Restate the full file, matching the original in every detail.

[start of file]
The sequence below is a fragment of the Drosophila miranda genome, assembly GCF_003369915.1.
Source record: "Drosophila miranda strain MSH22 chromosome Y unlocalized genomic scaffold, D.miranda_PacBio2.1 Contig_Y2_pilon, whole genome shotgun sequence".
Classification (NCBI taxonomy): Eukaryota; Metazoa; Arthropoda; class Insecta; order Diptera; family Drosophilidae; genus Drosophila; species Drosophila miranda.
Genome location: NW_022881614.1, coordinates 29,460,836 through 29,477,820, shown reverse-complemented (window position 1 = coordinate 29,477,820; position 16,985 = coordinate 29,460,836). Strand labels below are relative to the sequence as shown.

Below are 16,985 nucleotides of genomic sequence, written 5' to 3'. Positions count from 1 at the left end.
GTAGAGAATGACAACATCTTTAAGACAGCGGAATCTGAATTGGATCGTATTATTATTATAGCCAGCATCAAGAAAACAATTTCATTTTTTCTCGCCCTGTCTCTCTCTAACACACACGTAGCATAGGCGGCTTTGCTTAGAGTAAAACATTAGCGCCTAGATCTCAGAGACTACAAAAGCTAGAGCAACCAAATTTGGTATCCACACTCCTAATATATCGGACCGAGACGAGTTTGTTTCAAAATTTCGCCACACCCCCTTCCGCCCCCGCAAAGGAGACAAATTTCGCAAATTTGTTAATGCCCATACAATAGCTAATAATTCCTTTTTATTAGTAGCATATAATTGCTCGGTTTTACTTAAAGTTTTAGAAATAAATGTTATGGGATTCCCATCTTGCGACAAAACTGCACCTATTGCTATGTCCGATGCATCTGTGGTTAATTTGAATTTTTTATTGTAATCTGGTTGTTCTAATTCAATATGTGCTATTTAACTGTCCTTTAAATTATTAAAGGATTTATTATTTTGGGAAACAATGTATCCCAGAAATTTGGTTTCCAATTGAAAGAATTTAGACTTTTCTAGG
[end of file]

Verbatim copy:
The sequence below is a fragment of the Drosophila miranda genome, assembly GCF_003369915.1.
Source record: "Drosophila miranda strain MSH22 chromosome Y unlocalized genomic scaffold, D.miranda_PacBio2.1 Contig_Y2_pilon, whole genome shotgun sequence".
Classification (NCBI taxonomy): Eukaryota; Metazoa; Arthropoda; class Insecta; order Diptera; family Drosophilidae; genus Drosophila; species Drosophila miranda.
Genome location: NW_022881614.1, coordinates 29,460,836 through 29,477,820, shown reverse-complemented (window position 1 = coordinate 29,477,820; position 16,985 = coordinate 29,460,836). Strand labels below are relative to the sequence as shown.

Below are 16,985 nucleotides of genomic sequence, written 5' to 3'. Positions count from 1 at the left end.
GTAGAGAATGACAACATCTTTAAGACAGCGGAATCTGAATTGGATCGTATTATTATTATAGCCAGCATCAAGAAAACAATTTCATTTTTTCTCGCCCTGTCTCTCTCTAACACACACGTAGCATAGGCGGCTTTGCTTAGAGTAAAACATTAGCGCCTAGATCTCAGAGACTACAAAAGCTAGAGCAACCAAATTTGGTATCCACACTCCTAATATATCGGACCGAGACGAGTTTGTTTCAAAATTTCGCCACACCCCCTTCCGCCCCCGCAAAGGAGACAAATTTCGCAAATTTGTTAATGCCCATACAATAGCTAATAATTCCTTTTTATTAGTAGCATATAATTGCTCGGTTTTACTTAAAGTTTTAGAAATAAATGTTATGGGATTCCCATCTTGCGACAAAACTGCACCTATTGCTATGTCCGATGCATCTGTGGTTAATTTGAATTTTTTATTGTAATCTGGTTGTTCTAATTCAATATGTGCTATTTAACTGTCCTTTAAATTATTAAAGGATTTATTATTTTGGGAAACAATGTATCCCAGAAATTTGGTTTCCAATTGAAAGAATTTAGACTTTTCTAGG